Darrel J. McLeod
Growing up in the tiny village of Smith, Alta., Darrel J. McLeod was surrounded by his Cree family's history. In shifting and unpredictable stories, his mother, Bertha, shared narratives of their culture, their family and the cruelty that she and her sisters endured in residential school. McLeod was comforted by her presence and that of his many siblings and cousins, the smells of moose stew and wild peppermint tea, and his deep love of the landscape. Bertha taught him to be fiercely proud of his heritage and to listen to the birds that would return to watch over and guide him at key junctures of his life.
The fractured narrative of Mamaskatch mirrors Bertha's attempts to reckon with the trauma and abuse she faced in her own life, and captures an intensely moving portrait of a family of strong personalities, deep ties and the shared history that both binds and haunts them. (From Douglas &McIntyre)
A fast-moving, intimate memoir of dreams and nightmares — lyrical and gritty, raw and vulnerable, told without pity, but with phoenix-like strength.- 2018 Governor General's Literary Award jury citation
- The best Canadian nonfiction of 2018
- The CBC Books winter reading list
- How writing about his traumatic childhood helped Darrel J. McLeod heal — and help others in the process
"The whole thing was very beautiful. It was like I was drawing closer to my family. We were kind of conspiring or cooperating to get these stories out, even though, if they were still alive, my mother in particular, it would have been very hurtful to work through that stuff. But it was like we were giving each other permission to go through all that stuff again and heal.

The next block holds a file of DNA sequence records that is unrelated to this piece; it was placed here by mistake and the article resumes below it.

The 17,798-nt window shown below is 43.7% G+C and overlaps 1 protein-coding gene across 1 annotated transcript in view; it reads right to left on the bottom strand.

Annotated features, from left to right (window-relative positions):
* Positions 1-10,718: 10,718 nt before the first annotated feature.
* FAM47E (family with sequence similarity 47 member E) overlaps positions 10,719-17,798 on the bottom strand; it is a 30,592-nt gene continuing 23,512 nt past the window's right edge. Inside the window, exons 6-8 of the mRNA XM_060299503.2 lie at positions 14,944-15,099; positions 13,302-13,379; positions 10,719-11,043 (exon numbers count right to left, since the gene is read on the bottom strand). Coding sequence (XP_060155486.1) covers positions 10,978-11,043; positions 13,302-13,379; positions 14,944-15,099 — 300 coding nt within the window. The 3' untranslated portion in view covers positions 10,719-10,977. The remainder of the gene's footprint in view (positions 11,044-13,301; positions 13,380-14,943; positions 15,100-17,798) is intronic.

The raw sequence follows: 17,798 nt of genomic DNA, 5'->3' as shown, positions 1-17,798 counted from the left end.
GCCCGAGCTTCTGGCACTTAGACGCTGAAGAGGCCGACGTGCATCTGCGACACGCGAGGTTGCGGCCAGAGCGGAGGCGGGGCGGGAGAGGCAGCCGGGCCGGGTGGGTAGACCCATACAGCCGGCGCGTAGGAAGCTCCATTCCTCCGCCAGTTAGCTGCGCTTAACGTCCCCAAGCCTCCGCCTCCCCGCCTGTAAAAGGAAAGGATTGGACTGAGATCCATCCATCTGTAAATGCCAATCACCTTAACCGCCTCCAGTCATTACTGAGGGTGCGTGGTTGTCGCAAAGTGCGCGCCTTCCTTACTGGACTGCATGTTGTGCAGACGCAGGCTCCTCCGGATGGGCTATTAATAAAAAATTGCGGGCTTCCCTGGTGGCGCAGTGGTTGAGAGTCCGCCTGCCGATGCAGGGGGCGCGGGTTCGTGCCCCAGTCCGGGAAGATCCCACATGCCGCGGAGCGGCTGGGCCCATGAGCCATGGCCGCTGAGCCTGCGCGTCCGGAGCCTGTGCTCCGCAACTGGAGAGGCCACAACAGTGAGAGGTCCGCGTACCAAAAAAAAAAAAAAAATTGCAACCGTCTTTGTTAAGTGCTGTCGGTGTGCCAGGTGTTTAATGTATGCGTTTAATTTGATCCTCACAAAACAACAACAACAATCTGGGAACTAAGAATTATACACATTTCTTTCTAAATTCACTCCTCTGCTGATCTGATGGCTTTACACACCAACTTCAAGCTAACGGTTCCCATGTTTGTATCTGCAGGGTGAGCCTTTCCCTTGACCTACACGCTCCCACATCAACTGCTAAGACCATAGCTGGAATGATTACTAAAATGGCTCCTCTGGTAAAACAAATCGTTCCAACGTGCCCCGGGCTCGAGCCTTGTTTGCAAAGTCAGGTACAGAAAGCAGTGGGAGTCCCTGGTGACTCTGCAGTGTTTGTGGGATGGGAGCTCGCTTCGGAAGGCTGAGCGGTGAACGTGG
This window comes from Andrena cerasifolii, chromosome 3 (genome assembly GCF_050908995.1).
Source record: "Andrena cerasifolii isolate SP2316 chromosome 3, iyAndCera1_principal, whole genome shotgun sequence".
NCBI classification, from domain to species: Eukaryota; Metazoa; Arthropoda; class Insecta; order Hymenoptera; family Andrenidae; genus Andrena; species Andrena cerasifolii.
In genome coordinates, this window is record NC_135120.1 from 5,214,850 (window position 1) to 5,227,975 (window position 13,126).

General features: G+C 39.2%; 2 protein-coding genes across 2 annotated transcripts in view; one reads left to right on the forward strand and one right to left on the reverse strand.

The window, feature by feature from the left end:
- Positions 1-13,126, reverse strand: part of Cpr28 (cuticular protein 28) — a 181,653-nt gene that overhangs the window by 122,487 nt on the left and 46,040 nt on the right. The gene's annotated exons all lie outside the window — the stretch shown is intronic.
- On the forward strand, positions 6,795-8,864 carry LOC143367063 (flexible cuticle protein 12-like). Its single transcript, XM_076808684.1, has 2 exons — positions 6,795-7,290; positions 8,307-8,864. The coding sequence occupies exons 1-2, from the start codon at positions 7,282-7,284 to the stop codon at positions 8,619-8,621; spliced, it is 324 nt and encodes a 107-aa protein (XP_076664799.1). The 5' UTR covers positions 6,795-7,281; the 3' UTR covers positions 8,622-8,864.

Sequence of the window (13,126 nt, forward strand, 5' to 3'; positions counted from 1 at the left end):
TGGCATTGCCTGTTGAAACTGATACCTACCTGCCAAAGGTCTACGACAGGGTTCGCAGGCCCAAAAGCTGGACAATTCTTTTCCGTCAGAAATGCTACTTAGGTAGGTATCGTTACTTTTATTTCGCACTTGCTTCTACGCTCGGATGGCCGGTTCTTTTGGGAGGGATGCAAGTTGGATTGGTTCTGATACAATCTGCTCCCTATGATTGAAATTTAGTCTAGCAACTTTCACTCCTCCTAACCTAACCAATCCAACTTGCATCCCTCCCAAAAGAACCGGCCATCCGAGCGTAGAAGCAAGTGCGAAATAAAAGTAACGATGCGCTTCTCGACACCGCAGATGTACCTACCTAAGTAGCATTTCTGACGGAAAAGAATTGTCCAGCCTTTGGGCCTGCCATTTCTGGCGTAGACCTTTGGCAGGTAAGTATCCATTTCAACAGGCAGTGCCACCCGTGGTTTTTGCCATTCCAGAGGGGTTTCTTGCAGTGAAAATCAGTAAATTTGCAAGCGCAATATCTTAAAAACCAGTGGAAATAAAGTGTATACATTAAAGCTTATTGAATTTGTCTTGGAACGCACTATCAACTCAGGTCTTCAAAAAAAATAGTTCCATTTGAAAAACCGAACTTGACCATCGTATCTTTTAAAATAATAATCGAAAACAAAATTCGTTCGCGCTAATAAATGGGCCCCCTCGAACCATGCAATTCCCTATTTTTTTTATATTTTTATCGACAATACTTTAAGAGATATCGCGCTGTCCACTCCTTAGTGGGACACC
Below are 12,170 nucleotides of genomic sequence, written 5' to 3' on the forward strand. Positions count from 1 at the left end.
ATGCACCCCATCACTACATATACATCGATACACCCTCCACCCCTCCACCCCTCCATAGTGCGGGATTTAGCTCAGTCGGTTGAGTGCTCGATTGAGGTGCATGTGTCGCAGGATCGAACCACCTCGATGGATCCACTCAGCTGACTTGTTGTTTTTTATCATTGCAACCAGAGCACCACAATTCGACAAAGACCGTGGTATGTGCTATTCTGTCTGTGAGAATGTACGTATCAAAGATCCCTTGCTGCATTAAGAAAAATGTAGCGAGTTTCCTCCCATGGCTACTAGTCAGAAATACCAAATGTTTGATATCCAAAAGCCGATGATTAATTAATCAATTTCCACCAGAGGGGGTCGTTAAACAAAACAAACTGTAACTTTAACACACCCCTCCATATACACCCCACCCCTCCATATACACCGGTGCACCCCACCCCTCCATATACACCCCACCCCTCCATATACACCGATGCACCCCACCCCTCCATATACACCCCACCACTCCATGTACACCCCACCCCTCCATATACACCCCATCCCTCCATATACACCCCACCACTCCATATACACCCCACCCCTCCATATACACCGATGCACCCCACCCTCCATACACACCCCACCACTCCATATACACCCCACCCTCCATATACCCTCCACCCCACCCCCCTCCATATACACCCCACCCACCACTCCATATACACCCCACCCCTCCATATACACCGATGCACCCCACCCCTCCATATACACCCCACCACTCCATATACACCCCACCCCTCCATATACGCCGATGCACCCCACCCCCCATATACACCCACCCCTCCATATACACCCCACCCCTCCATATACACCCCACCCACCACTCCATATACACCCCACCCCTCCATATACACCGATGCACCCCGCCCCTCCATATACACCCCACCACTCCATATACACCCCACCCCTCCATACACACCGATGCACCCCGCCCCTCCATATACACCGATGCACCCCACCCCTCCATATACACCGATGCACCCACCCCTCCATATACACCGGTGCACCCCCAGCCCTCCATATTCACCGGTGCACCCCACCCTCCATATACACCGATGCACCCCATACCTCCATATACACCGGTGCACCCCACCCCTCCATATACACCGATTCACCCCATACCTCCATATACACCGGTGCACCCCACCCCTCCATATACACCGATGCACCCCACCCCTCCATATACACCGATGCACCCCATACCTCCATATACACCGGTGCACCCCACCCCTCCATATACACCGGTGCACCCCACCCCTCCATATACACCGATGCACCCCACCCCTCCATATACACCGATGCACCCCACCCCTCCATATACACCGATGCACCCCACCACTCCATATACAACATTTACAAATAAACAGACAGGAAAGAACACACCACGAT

I just put it all out there, bared my soul to the world and said, 'Here it is. Here I am. This is what I've been through. This is what I've done. This is what I've done.'- Darrel J. McLeod
"With the book now published and out to the world, is that I feel like a different person. I walk taller and have more confidence and am generally happier. I was always happy, but I feel even happier and more complete somehow. I went through life, all those years, carrying the burden of grief and guilt, feeling at different points in my life that I'd been a bad person. I just put it all out there, bared my soul to the world and said, 'Here it is. Here I am. This is what I've been through. This is what I've done. This is what I've done.'"
From the book
I know I could never share stories the magical way Mother does. The structure of our language, Cree, is hard-wired in her brain, and English is still a challenge for her. She sees the world differently from the way they teach us in school. Rocks are alive — she calls them our grandfathers. The markers for I and you are attached as extra syllables to the verb forms. The second-person pronoun is always more important, so it comes first, whether it's the subject or the object. Unlike in English, I love you and you love me both start with the marker ki, for you. The third person is split into two parts; this distinguishes important characters in a conversation from secondary ones. The gendered pronouns he and she don't exist in Cree. Mother has told me this more than once, laughing at herself for getting the two mixed up.
Is that why my older brother, Greg, and my uncle Danny could play at dressing up as girls so often without Mother getting upset? Is that why my uncles aren't as hairy as the Métis or white guys around? What about me? Will I be a regular Cree guy, like most of my uncles, or more like Danny and Greg, who grew up mimicking Mother, my sister Debbie and our aunties? If I spoke Cree, would I see the world the way Mother does and have the answers to these questions? Would I be less afraid?
From Mamaskatch by Darrel J. McLeod ©2018. Published by Douglas & McIntyre.